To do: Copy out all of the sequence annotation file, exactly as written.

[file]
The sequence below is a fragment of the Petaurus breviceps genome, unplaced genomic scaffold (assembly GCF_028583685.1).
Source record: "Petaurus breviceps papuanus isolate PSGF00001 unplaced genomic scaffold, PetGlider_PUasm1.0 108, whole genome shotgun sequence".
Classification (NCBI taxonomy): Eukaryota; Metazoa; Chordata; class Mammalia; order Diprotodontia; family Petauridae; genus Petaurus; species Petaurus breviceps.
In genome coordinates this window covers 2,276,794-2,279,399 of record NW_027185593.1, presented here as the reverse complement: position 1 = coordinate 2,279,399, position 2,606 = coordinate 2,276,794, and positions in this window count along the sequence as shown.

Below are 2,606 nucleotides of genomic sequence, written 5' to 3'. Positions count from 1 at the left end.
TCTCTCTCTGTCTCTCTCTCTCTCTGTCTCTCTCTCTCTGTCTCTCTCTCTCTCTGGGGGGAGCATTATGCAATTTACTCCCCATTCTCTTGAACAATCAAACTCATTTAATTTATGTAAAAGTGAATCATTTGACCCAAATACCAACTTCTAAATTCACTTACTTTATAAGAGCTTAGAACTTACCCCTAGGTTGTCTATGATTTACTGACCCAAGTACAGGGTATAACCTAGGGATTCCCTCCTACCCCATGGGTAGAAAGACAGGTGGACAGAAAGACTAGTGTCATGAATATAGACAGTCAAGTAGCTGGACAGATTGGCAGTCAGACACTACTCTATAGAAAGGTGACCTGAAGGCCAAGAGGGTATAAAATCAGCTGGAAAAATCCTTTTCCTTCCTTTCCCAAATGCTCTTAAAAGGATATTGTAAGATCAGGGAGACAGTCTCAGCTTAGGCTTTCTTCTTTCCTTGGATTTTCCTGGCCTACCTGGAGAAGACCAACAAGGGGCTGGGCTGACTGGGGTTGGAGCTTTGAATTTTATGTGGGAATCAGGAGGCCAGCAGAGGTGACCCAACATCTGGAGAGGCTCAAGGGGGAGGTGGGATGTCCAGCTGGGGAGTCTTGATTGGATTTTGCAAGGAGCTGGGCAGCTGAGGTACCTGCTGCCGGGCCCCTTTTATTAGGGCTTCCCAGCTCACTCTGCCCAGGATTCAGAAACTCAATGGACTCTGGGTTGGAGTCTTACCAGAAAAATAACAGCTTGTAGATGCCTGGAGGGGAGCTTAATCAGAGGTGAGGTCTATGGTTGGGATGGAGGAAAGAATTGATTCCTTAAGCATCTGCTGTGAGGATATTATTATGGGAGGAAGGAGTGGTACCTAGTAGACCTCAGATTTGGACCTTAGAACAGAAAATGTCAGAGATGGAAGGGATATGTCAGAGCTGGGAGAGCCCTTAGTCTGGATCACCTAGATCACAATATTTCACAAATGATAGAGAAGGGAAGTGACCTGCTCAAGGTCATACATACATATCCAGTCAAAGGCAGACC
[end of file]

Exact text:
The sequence below is a fragment of the Petaurus breviceps genome, unplaced genomic scaffold (assembly GCF_028583685.1).
Source record: "Petaurus breviceps papuanus isolate PSGF00001 unplaced genomic scaffold, PetGlider_PUasm1.0 108, whole genome shotgun sequence".
Classification (NCBI taxonomy): Eukaryota; Metazoa; Chordata; class Mammalia; order Diprotodontia; family Petauridae; genus Petaurus; species Petaurus breviceps.
In genome coordinates this window covers 2,276,794-2,279,399 of record NW_027185593.1, presented here as the reverse complement: position 1 = coordinate 2,279,399, position 2,606 = coordinate 2,276,794, and positions in this window count along the sequence as shown.

Below are 2,606 nucleotides of genomic sequence, written 5' to 3'. Positions count from 1 at the left end.
TCTCTCTCTGTCTCTCTCTCTCTCTGTCTCTCTCTCTCTGTCTCTCTCTCTCTCTGGGGGGAGCATTATGCAATTTACTCCCCATTCTCTTGAACAATCAAACTCATTTAATTTATGTAAAAGTGAATCATTTGACCCAAATACCAACTTCTAAATTCACTTACTTTATAAGAGCTTAGAACTTACCCCTAGGTTGTCTATGATTTACTGACCCAAGTACAGGGTATAACCTAGGGATTCCCTCCTACCCCATGGGTAGAAAGACAGGTGGACAGAAAGACTAGTGTCATGAATATAGACAGTCAAGTAGCTGGACAGATTGGCAGTCAGACACTACTCTATAGAAAGGTGACCTGAAGGCCAAGAGGGTATAAAATCAGCTGGAAAAATCCTTTTCCTTCCTTTCCCAAATGCTCTTAAAAGGATATTGTAAGATCAGGGAGACAGTCTCAGCTTAGGCTTTCTTCTTTCCTTGGATTTTCCTGGCCTACCTGGAGAAGACCAACAAGGGGCTGGGCTGACTGGGGTTGGAGCTTTGAATTTTATGTGGGAATCAGGAGGCCAGCAGAGGTGACCCAACATCTGGAGAGGCTCAAGGGGGAGGTGGGATGTCCAGCTGGGGAGTCTTGATTGGATTTTGCAAGGAGCTGGGCAGCTGAGGTACCTGCTGCCGGGCCCCTTTTATTAGGGCTTCCCAGCTCACTCTGCCCAGGATTCAGAAACTCAATGGACTCTGGGTTGGAGTCTTACCAGAAAAATAACAGCTTGTAGATGCCTGGAGGGGAGCTTAATCAGAGGTGAGGTCTATGGTTGGGATGGAGGAAAGAATTGATTCCTTAAGCATCTGCTGTGAGGATATTATTATGGGAGGAAGGAGTGGTACCTAGTAGACCTCAGATTTGGACCTTAGAACAGAAAATGTCAGAGATGGAAGGGATATGTCAGAGCTGGGAGAGCCCTTAGTCTGGATCACCTAGATCACAATATTTCACAAATGATAGAGAAGGGAAGTGACCTGCTCAAGGTCATACATACATATCCAGTCAAAGGCAGACC